by Nana Kwame Adjei-Brenyah
reviewed by Patrick Lohier
The Kendrick Lamar quote that serves as the epigraph of Nana Kwame Adjei-Brenyah’s debut short story collection, Friday Black, “Anything you imagine you possess,” evokes the spirit of a promising debut album release. That mood suits this collection, which puts the author’s engaging talent and impressive creative range on full display. Adjei-Brenyah sings tropes of popular culture laced with the soul of the African American and immigrant American experiences. He conveys joy, pain, longing, rage—especially the rage felt by those who experience racism—with talent and force, writing through genres and styles ranging from the fantastical to the cartoonish, the dystopian, the morbidly stark and the surreal.
A few of the stories—“Friday Black,” “In Retail” and “How to Sell a Jacket as Told by IceKing”—confront consumerism with razor-sharp satire. In Adjei-Brenyah’s world the workers of the Prominent Mall routinely mop up pools of blood following store-aisle riots: “It isn’t always like this,” says the narrator of “Friday Black.” “This is the Black Weekend. Other times, if somebody dies, at least a clean-up crew comes with a tarp.”
Some of the stories have an almost Black Mirror-like tone. “Zimmer Land” takes its title from the name of a tech startup that offers fully immersive, virtual “safe space[s]” in which adults can “explore problem-solving, justice, and judgment.” Players enter different modules that allow them to experience vividly realistic scenarios, sometimes requiring life or death decision-making. The greatest illusion of the technology may be that it can offer experience without consequence. Isaiah, one of Zimmer Land’s few African American employees, acts out parts in the modules, including one called “Cassidy Lane,” in which players confront an anonymous black youth on the street. Isaiah feels loyal to his employer, but he’s also highly attuned to the social and ethical complexities and implications of Zimmer Land’s services. As the black youth in “Cassidy Lane,” Isaiah observes the zeal with which many customers (who are armed in the module) escalate the otherwise innocuous encounter as if intent less on “problem solving” than on aggressive confrontation and even murder.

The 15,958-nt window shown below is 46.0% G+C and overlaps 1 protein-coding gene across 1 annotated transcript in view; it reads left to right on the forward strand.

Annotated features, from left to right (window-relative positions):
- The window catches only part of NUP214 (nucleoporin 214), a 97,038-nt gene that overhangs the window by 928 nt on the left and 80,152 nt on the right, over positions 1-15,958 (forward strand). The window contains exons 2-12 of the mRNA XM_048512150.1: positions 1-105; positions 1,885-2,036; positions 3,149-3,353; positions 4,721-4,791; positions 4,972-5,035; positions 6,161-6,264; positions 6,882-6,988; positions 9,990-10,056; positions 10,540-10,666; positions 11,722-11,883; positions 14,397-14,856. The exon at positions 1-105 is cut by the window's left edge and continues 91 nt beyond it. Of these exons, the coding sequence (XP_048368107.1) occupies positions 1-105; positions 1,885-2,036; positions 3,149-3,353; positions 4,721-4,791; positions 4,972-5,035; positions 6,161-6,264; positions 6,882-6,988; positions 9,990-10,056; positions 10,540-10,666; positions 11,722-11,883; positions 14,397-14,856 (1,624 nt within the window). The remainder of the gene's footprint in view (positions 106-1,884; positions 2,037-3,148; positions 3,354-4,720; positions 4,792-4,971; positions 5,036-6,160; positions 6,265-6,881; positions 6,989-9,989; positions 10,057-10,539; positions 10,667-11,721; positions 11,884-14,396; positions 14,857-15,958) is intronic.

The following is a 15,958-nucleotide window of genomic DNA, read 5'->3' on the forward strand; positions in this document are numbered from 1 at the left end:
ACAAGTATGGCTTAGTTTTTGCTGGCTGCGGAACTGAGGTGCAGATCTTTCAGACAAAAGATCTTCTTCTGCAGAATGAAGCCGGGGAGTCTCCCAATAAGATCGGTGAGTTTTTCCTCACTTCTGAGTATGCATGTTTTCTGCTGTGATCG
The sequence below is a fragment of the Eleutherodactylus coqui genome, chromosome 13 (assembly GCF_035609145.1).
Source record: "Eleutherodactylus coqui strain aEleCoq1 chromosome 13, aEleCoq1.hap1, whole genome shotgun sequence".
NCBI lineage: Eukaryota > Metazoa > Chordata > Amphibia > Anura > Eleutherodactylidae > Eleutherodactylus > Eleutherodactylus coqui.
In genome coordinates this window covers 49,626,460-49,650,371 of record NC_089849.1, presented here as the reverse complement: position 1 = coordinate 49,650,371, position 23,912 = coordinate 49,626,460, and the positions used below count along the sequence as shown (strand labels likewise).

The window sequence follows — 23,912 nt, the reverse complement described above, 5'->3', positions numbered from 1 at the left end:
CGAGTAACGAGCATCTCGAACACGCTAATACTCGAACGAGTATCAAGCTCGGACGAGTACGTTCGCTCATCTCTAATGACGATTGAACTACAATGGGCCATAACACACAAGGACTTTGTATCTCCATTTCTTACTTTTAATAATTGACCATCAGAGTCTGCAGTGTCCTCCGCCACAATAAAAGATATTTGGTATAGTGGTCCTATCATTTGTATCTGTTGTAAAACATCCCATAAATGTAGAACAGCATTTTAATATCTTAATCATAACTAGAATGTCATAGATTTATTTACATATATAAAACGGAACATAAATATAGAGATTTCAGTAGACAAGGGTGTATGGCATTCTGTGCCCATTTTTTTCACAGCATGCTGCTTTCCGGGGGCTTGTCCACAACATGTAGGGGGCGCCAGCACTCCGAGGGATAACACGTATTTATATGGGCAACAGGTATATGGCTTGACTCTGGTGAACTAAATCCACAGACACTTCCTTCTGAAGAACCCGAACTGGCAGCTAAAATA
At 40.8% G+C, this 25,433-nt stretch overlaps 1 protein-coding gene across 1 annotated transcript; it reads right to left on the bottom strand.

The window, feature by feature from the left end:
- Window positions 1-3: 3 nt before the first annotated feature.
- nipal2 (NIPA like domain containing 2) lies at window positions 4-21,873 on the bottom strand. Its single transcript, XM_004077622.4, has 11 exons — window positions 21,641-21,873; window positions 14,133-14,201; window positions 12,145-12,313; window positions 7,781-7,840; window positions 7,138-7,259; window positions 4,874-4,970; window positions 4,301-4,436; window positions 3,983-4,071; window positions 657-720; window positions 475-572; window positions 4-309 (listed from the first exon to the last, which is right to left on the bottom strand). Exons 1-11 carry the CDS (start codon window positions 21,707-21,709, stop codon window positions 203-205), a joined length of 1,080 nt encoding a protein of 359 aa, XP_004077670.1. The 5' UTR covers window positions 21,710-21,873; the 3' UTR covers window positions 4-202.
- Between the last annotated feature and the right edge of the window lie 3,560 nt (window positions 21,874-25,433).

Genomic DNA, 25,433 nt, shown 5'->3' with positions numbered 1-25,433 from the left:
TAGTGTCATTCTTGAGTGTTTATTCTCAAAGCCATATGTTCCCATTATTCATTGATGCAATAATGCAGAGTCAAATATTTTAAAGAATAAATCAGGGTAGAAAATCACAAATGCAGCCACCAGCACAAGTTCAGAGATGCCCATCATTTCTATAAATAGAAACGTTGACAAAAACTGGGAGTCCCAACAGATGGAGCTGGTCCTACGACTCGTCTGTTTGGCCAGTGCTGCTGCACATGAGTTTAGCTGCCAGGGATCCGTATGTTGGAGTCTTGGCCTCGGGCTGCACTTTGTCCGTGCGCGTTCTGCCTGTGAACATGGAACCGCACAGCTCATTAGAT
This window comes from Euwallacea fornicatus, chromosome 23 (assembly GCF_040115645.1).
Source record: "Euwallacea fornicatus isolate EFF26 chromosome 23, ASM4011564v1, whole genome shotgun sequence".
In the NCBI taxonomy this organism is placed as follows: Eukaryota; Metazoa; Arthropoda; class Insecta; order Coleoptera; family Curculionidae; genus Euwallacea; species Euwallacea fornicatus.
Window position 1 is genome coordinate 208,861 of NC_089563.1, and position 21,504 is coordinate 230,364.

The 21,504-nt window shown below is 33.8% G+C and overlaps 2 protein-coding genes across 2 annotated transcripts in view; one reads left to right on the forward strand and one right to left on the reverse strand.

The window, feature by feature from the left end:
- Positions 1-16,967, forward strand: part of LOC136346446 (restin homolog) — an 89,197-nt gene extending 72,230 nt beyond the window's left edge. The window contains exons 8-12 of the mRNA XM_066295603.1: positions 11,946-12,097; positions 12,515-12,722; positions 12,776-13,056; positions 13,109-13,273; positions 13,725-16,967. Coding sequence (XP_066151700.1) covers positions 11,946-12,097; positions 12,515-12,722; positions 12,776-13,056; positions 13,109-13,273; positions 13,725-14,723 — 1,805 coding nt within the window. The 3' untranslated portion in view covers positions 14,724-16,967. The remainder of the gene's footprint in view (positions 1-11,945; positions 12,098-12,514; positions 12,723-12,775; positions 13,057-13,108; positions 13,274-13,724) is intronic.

In “The Hospital Where,” the unnamed narrator’s father goes to a hospital because of seemingly simple arm pain. “This was all long before he knew of the cancer nesting in his bones,” the narrator says of his father. He goes on to reveal the psychic scars of his immigrant family’s long-suffered poverty; in their basement apartment “[d]ark mold had to be attacked with bleach regularly. But it never died. I hated this place we lived in and had for a very long time.” An aspiring writer, the narrator becomes increasingly desperate during the hospital visit, driven by a prescient terror of what’s in store for his father. At the same time, he’s obsessively focused on nurturing his newly reawakened creativity. “I had no command over the place or the people in it. And yet, for the first time in more than three weeks, I felt the mark of the Twelve-tongued God, an X followed by two vertical slashes, burning in my back. My muse, my power, was awake again.”
Slowly, we come to understand that the “God” is the daemon or deity behind a kind of Faustian pact. “Aren’t I the one who made you something?” the god taunts the narrator. “Or maybe you’d rather cook on a hot plate for the rest of your life?” The story takes a surreal turn as the narrator starts to wield his powers like a wizard. He bends the story to his desired outcome, generously dispensing freedom and reprieve from illness, fear and death, leading to a spectacular final image that serves as an enchanting yet bittersweet testament to both the powers and the limits of art. After graduating from SUNY Albany, Adjei-Brenyah went on to receive his MFA from Syracuse University. It’s tempting to imagine that the narrator of “The Hospital Where” is a version of the author, the struggling and ambitious artist as a young man.
A few of the stories fall flat or are so tonally different that they might have been better served in a different collection. “Light Spitter”, for example, is the story of a school shooter and his victim, and their after-life collaboration to stave off yet another act of violence. The story is ambitious as a concept but succumbs to its cinematic conceit. “Things My Mother Said” and “The Lion & the Spider” feel, like “The Hospital Where,” deeply personal and intimate, but fall short in that they don’t fully engage in the fantastical flourishes that characterize Adjei-Brenyah’s other stories. But most succeed, memorably, because Adjei-Brenyah’s primary focus is on the human heart in our times, and the challenges of race, immigration, violence and increasing wealth and resource disparity that we now face. It will be interesting to watch his writing develop and evolve as he explores our most cherished desires, fears, goals and anxieties with passion and a unique vision.
Published on May 14, 2019